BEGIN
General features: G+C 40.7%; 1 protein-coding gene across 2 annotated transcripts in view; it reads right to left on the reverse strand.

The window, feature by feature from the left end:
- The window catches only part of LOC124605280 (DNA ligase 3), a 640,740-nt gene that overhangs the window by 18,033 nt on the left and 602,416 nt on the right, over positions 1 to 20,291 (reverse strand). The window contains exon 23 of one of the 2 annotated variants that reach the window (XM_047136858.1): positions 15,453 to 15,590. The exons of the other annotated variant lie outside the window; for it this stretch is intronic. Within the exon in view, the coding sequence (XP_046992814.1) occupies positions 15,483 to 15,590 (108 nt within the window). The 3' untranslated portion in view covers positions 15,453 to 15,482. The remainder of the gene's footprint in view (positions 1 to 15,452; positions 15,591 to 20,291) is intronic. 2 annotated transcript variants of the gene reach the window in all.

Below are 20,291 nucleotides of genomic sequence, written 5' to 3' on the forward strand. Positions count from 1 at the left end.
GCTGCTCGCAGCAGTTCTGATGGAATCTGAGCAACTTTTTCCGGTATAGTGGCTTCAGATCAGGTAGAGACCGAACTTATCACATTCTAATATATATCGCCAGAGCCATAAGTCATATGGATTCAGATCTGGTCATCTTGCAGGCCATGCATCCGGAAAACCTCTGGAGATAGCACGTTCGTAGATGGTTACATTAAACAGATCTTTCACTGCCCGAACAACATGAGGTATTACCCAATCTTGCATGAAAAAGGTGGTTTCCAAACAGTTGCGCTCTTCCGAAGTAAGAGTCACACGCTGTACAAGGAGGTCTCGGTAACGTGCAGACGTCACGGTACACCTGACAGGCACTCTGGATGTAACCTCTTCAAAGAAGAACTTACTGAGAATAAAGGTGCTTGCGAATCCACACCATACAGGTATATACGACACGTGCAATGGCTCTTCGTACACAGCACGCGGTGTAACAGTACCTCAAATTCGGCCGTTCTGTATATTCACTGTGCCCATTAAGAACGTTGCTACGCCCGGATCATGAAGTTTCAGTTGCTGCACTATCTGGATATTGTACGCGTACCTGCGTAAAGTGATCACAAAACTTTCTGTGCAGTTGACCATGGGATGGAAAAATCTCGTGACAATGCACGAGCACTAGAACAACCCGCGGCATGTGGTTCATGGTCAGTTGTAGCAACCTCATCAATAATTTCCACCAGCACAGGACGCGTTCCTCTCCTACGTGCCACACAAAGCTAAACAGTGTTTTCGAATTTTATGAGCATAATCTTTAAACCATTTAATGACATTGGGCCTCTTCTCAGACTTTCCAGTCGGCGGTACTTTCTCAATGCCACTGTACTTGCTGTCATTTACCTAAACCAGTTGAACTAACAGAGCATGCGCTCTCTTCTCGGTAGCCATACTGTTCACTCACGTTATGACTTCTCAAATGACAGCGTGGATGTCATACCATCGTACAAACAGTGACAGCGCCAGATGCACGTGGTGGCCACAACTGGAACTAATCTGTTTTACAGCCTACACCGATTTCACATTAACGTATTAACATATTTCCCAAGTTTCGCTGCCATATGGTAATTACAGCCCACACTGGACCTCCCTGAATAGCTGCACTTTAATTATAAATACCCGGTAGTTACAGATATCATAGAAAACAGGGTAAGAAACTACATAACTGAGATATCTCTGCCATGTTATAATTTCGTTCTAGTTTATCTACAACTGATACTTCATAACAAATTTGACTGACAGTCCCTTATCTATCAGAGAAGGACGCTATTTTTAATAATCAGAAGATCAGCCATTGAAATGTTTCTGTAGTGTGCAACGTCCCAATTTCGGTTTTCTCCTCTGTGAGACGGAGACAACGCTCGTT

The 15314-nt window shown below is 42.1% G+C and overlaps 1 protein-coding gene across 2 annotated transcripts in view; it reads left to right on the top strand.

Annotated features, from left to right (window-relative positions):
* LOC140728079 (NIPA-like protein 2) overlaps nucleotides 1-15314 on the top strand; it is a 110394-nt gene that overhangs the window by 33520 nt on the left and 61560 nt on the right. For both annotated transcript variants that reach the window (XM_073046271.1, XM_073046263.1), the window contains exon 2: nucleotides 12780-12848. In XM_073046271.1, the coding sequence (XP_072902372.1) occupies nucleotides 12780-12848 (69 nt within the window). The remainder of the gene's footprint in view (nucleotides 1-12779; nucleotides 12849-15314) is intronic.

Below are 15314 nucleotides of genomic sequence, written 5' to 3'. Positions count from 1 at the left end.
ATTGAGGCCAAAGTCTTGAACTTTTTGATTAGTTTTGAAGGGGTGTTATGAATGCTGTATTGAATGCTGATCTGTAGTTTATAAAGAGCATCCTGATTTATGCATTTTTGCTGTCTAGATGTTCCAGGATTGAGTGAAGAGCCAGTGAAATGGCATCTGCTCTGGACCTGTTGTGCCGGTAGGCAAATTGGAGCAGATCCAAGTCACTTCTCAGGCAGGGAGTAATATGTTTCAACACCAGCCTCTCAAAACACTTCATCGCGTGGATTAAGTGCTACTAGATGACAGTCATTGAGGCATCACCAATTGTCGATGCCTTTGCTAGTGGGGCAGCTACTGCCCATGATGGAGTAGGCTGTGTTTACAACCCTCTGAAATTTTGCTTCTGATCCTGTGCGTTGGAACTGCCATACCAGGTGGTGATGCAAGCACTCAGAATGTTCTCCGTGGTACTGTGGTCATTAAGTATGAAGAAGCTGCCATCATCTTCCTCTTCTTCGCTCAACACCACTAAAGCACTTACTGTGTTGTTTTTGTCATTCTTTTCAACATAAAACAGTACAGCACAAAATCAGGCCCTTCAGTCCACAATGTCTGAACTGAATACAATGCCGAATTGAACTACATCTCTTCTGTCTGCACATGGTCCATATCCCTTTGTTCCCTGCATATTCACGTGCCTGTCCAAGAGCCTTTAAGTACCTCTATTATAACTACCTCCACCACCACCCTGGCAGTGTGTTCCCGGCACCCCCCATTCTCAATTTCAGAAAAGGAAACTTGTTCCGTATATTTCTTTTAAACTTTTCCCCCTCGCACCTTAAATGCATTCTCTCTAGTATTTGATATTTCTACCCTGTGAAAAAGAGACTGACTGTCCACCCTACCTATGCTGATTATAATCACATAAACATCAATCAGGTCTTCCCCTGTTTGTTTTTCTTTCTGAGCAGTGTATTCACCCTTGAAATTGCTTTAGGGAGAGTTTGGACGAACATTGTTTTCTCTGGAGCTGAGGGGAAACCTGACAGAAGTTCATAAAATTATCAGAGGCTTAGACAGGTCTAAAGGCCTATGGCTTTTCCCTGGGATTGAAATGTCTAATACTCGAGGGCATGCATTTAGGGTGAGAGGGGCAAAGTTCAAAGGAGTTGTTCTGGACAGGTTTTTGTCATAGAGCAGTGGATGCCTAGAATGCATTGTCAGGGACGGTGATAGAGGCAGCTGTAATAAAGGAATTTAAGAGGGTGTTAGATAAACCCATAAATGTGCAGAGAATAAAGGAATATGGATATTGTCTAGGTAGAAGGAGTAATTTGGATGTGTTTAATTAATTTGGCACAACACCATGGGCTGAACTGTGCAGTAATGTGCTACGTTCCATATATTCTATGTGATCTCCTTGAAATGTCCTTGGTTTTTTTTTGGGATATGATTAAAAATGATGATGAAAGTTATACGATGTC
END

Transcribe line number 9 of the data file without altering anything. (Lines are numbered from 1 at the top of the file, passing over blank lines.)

Below are 15314 nucleotides of genomic sequence, written 5' to 3'. Positions count from 1 at the left end.